Friday, October 21, 2011

Disability and Diabetes

Diabetes is a group of diseases characterized by high blood glucose levels that result from defects in the body's ability to produce and/or use insulin. According to the American Diabetes Association, 8.3% of the population has diabetes, which contributes to hundreds of thousands of deaths a year, and causes: frequent urination, thirst, extreme hunger, unusual weight loss, extreme fatigue and irritability, frequent infections, blurred vision, slow healing cuts and bruises, and tingling and numbness in the hands and feet.

Millions of people in the United States have diabetes. A person can readily establish a diagnosis of diabetes through routine laboratory blood tests. The question for disability adjudicators is when is diabetes severe enough to warrant being found disabled. Stated from the claimant’s perspective, how does one show that his or her diabetes precludes working on a sustained basis?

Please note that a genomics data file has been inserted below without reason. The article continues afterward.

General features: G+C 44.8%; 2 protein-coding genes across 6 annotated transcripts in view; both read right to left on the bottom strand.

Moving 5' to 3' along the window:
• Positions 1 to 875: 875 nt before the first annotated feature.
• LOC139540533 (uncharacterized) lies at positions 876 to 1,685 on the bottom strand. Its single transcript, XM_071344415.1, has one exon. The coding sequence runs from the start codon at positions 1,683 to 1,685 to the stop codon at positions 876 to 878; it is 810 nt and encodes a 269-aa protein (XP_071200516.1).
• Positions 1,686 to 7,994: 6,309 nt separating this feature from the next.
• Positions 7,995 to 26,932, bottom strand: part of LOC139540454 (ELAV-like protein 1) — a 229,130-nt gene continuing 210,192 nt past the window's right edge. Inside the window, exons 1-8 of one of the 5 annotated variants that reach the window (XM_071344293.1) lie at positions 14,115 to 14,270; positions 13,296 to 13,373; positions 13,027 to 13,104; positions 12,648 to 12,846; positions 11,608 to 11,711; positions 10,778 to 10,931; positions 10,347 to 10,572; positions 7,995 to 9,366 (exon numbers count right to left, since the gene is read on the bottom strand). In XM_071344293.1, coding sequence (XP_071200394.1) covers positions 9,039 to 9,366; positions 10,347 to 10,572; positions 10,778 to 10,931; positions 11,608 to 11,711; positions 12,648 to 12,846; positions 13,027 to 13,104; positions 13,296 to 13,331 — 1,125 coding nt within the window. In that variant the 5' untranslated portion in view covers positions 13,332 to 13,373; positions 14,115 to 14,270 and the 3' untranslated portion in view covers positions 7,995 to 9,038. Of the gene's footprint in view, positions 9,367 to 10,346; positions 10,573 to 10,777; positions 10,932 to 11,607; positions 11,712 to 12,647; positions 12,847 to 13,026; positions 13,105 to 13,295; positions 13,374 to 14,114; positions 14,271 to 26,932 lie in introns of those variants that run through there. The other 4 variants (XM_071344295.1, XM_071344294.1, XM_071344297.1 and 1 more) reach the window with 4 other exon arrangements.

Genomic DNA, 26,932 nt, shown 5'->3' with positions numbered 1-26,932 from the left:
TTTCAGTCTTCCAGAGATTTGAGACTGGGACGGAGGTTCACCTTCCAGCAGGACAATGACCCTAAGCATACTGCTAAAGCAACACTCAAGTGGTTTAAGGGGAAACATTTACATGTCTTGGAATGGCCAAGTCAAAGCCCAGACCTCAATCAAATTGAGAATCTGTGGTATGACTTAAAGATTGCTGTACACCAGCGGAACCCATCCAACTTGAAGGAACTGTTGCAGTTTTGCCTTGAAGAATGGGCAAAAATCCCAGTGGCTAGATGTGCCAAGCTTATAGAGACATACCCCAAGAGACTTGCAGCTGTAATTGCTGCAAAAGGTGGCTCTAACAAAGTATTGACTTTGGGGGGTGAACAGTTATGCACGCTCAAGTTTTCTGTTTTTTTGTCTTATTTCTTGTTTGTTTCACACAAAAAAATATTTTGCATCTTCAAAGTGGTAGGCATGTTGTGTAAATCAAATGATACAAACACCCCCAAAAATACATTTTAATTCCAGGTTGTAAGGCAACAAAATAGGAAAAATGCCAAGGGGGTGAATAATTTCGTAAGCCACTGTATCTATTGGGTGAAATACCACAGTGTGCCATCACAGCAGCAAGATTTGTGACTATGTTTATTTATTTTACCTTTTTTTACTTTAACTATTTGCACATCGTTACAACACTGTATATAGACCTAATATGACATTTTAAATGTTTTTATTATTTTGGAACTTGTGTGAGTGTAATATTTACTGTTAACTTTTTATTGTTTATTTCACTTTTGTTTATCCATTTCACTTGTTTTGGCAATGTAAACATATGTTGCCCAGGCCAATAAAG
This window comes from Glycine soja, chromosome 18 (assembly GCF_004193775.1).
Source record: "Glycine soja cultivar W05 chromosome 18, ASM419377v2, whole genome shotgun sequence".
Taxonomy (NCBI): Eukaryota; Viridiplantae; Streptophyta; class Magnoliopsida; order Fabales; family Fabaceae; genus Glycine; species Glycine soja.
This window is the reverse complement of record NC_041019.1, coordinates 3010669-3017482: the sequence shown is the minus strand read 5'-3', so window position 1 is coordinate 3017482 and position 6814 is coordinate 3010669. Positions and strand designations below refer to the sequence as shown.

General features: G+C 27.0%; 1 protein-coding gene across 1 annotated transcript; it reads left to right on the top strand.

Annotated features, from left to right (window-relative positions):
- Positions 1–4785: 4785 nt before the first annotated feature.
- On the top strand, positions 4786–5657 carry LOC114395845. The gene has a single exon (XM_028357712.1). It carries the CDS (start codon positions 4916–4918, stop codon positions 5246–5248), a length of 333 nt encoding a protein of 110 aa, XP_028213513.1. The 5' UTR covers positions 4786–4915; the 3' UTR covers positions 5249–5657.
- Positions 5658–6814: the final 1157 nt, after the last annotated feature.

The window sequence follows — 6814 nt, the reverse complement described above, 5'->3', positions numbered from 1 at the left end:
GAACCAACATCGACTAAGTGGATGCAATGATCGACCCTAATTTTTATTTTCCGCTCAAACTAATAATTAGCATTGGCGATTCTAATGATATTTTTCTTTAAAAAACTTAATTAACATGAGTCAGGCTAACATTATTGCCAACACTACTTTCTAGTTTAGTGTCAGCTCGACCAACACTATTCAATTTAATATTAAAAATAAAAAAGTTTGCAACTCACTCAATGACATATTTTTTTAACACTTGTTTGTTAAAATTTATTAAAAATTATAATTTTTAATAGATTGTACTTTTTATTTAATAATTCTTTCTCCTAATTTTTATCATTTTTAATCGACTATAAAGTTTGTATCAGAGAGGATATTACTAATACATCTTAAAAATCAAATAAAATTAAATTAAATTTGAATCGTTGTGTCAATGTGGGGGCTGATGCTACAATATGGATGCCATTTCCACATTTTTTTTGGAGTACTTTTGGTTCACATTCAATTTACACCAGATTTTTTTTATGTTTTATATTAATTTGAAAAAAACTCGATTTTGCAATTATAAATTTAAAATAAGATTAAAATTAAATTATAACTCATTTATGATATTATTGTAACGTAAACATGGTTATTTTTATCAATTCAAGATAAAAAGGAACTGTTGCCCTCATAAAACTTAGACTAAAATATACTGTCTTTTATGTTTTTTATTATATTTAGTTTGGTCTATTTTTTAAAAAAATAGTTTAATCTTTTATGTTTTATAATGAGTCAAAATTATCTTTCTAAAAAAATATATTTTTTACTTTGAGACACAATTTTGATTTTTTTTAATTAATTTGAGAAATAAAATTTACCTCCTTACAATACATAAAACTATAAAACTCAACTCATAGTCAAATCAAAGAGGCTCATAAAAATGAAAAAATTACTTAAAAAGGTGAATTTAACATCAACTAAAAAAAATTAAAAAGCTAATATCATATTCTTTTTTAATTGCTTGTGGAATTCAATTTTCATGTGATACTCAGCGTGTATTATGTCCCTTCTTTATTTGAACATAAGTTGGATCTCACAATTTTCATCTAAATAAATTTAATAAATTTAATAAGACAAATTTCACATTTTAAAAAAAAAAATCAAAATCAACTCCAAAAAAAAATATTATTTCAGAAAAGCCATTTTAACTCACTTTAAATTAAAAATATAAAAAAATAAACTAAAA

As noted above, diabetes can cause many different types of symptoms of varying intensity. While all symptoms should be pointed out, I find that tying the most serious ones to a specific work function is the best approach. I represent a former electrician whose disability application was approved today because of the effect that diabetes had on his ability to work.

I secured reports from the claimant’s endocrinologist. He confirmed that the claimant had many of the typical diabetes symptoms: lower extremity pain and weakness, hand weakness, vascular disease, loss of manual dexterity, rapid heartbeat, dizziness, difficulty walking, nausea, kidney problems and frequent urination, excessive thirst, depression, and fatigue. The most problematical symptoms were the pain, numbness, and tingling in the feet, which made walking and standing very difficult.

The endocrinologist concluded that the claimant was unable to stand or walk for even one hour a day because of the diabetes. To support his conclusion, the doctor cited Nerve Conduction Studies that revealed sensorimotor polyneuropathy in the lower extremities. The diabetic peripheral neuropathy objectively established the nerve damage that credibly explained the claimant’s inability to be on his feet, which is required for any full time occupation.

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